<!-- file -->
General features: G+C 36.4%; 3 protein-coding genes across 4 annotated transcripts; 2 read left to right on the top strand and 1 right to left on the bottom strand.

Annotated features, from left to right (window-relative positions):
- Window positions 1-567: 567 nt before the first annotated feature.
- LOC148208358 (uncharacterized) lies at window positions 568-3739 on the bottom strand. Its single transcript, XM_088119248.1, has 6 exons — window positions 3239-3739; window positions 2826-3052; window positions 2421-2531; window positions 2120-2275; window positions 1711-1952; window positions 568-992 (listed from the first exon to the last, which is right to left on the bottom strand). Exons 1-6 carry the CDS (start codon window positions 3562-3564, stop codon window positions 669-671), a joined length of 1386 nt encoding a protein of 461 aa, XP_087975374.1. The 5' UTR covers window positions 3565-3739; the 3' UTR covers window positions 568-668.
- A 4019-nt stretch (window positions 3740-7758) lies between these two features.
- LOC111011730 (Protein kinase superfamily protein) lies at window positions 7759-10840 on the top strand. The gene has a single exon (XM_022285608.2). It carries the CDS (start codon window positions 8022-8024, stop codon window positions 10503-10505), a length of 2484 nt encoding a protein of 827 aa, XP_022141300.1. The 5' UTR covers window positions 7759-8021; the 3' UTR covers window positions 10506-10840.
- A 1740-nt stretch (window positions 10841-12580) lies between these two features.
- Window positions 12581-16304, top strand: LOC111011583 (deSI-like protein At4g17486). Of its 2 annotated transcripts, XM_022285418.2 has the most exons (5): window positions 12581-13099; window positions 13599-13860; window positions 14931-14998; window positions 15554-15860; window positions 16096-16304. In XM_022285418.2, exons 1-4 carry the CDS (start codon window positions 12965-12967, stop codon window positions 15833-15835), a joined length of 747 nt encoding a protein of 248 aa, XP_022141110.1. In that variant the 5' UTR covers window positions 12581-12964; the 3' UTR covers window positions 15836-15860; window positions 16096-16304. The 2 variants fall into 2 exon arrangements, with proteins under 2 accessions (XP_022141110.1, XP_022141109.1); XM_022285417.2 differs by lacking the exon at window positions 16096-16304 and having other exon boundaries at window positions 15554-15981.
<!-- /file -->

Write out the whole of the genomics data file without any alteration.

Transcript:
General features: G+C 36.4%; 3 protein-coding genes across 4 annotated transcripts; 2 read left to right on the top strand and 1 right to left on the bottom strand.

Annotated features, from left to right (window-relative positions):
- Window positions 1-567: 567 nt before the first annotated feature.
- LOC148208358 (uncharacterized) lies at window positions 568-3739 on the bottom strand. Its single transcript, XM_088119248.1, has 6 exons — window positions 3239-3739; window positions 2826-3052; window positions 2421-2531; window positions 2120-2275; window positions 1711-1952; window positions 568-992 (listed from the first exon to the last, which is right to left on the bottom strand). Exons 1-6 carry the CDS (start codon window positions 3562-3564, stop codon window positions 669-671), a joined length of 1386 nt encoding a protein of 461 aa, XP_087975374.1. The 5' UTR covers window positions 3565-3739; the 3' UTR covers window positions 568-668.
- A 4019-nt stretch (window positions 3740-7758) lies between these two features.
- LOC111011730 (Protein kinase superfamily protein) lies at window positions 7759-10840 on the top strand. The gene has a single exon (XM_022285608.2). It carries the CDS (start codon window positions 8022-8024, stop codon window positions 10503-10505), a length of 2484 nt encoding a protein of 827 aa, XP_022141300.1. The 5' UTR covers window positions 7759-8021; the 3' UTR covers window positions 10506-10840.
- A 1740-nt stretch (window positions 10841-12580) lies between these two features.
- Window positions 12581-16304, top strand: LOC111011583 (deSI-like protein At4g17486). Of its 2 annotated transcripts, XM_022285418.2 has the most exons (5): window positions 12581-13099; window positions 13599-13860; window positions 14931-14998; window positions 15554-15860; window positions 16096-16304. In XM_022285418.2, exons 1-4 carry the CDS (start codon window positions 12965-12967, stop codon window positions 15833-15835), a joined length of 747 nt encoding a protein of 248 aa, XP_022141110.1. In that variant the 5' UTR covers window positions 12581-12964; the 3' UTR covers window positions 15836-15860; window positions 16096-16304. The 2 variants fall into 2 exon arrangements, with proteins under 2 accessions (XP_022141110.1, XP_022141109.1); XM_022285417.2 differs by lacking the exon at window positions 16096-16304 and having other exon boundaries at window positions 15554-15981.